What are the different responses to the "candle buds" from Ralph, Jack, and Simon in William Golding's Lord of the Flies?
William Golding's novel Lord of the Flies is set on a tropical island full of lush greenery. The characters are all English schoolboys who have crash-landed on the island when their plane was shot down in a skirmish during World War II.
In chapter one, three of the main characters of the novel--Jack, Ralph, and Simon--go to the top of the mountain and do some exploring on the first morning after their landing. During their exploration, they discover some distinctive bushes.
The bushes were dark evergreen and aromatic and the many buds were waxen green and folded up against the light.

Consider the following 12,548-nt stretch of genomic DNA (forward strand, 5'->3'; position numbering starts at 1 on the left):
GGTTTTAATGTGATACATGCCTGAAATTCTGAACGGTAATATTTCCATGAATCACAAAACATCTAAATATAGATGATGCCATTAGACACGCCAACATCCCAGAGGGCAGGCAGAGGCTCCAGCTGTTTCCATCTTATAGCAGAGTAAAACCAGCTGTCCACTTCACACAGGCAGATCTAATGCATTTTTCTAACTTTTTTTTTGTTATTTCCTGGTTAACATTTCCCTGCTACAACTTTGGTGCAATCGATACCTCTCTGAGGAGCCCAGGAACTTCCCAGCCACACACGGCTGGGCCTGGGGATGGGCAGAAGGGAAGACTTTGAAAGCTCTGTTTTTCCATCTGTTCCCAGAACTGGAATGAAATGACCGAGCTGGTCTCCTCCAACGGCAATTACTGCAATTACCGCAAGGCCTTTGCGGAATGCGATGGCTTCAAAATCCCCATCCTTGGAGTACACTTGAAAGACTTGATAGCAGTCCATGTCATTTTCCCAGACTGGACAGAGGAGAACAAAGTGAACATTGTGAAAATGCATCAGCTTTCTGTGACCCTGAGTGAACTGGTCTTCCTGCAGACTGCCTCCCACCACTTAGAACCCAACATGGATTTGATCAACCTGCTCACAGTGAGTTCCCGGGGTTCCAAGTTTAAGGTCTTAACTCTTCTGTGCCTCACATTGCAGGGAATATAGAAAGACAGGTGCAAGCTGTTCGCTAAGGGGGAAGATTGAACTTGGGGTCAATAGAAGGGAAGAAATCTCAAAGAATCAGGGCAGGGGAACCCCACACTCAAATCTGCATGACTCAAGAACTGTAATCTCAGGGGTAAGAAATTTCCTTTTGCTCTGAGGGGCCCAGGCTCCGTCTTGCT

Simon speaks first and uses figurative language to call what he sees "candle buds"; he clearly appreciates the beauty and fragility of the buds. Jack is the next to respond to the bushes. He slashes at them with his knife and contemptuously dismisses them because they cannot provide them any food. Ralph also dismisses them, saying that they may look like candles but they cannot be lit. Clearly he lacks the imagination to see the buds figuratively, as Simon did.
The boys' reactions to these bushes is symbolic of how they respond to the events which will happen during the novel.